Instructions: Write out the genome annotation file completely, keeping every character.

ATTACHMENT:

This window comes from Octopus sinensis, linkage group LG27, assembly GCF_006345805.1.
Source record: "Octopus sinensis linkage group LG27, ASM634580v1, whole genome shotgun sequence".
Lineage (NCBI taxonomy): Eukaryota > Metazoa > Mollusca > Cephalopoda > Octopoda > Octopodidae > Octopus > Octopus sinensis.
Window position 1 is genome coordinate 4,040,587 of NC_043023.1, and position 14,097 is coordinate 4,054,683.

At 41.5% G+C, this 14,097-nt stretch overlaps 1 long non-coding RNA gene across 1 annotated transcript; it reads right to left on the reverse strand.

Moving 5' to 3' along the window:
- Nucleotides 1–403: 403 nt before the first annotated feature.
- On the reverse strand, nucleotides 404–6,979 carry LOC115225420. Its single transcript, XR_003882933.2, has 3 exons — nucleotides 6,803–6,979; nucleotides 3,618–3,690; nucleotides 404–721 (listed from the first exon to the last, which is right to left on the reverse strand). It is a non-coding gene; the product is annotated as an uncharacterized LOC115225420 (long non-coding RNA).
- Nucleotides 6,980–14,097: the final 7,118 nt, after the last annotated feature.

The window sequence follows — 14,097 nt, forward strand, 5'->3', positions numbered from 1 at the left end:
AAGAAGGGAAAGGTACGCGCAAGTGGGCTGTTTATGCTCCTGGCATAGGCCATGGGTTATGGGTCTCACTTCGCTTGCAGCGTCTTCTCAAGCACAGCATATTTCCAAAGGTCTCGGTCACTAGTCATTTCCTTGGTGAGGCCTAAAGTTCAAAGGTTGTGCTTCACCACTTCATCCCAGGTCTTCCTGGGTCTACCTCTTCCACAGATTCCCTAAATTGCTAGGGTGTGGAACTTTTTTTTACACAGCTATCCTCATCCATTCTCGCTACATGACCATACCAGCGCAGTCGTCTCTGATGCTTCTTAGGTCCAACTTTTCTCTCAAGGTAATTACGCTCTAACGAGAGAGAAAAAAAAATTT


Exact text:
This window comes from Octopus sinensis, linkage group LG27, assembly GCF_006345805.1.
Source record: "Octopus sinensis linkage group LG27, ASM634580v1, whole genome shotgun sequence".
Lineage (NCBI taxonomy): Eukaryota > Metazoa > Mollusca > Cephalopoda > Octopoda > Octopodidae > Octopus > Octopus sinensis.
Window position 1 is genome coordinate 4,040,587 of NC_043023.1, and position 14,097 is coordinate 4,054,683.

At 41.5% G+C, this 14,097-nt stretch overlaps 1 long non-coding RNA gene across 1 annotated transcript; it reads right to left on the reverse strand.

Moving 5' to 3' along the window:
- Nucleotides 1–403: 403 nt before the first annotated feature.
- On the reverse strand, nucleotides 404–6,979 carry LOC115225420. Its single transcript, XR_003882933.2, has 3 exons — nucleotides 6,803–6,979; nucleotides 3,618–3,690; nucleotides 404–721 (listed from the first exon to the last, which is right to left on the reverse strand). It is a non-coding gene; the product is annotated as an uncharacterized LOC115225420 (long non-coding RNA).
- Nucleotides 6,980–14,097: the final 7,118 nt, after the last annotated feature.

The window sequence follows — 14,097 nt, forward strand, 5'->3', positions numbered from 1 at the left end:
AAGAAGGGAAAGGTACGCGCAAGTGGGCTGTTTATGCTCCTGGCATAGGCCATGGGTTATGGGTCTCACTTCGCTTGCAGCGTCTTCTCAAGCACAGCATATTTCCAAAGGTCTCGGTCACTAGTCATTTCCTTGGTGAGGCCTAAAGTTCAAAGGTTGTGCTTCACCACTTCATCCCAGGTCTTCCTGGGTCTACCTCTTCCACAGATTCCCTAAATTGCTAGGGTGTGGAACTTTTTTTTACACAGCTATCCTCATCCATTCTCGCTACATGACCATACCAGCGCAGTCGTCTCTGATGCTTCTTAGGTCCAACTTTTCTCTCAAGGTAATTACGCTCTAACGAGAGAGAAAAAAAAATTT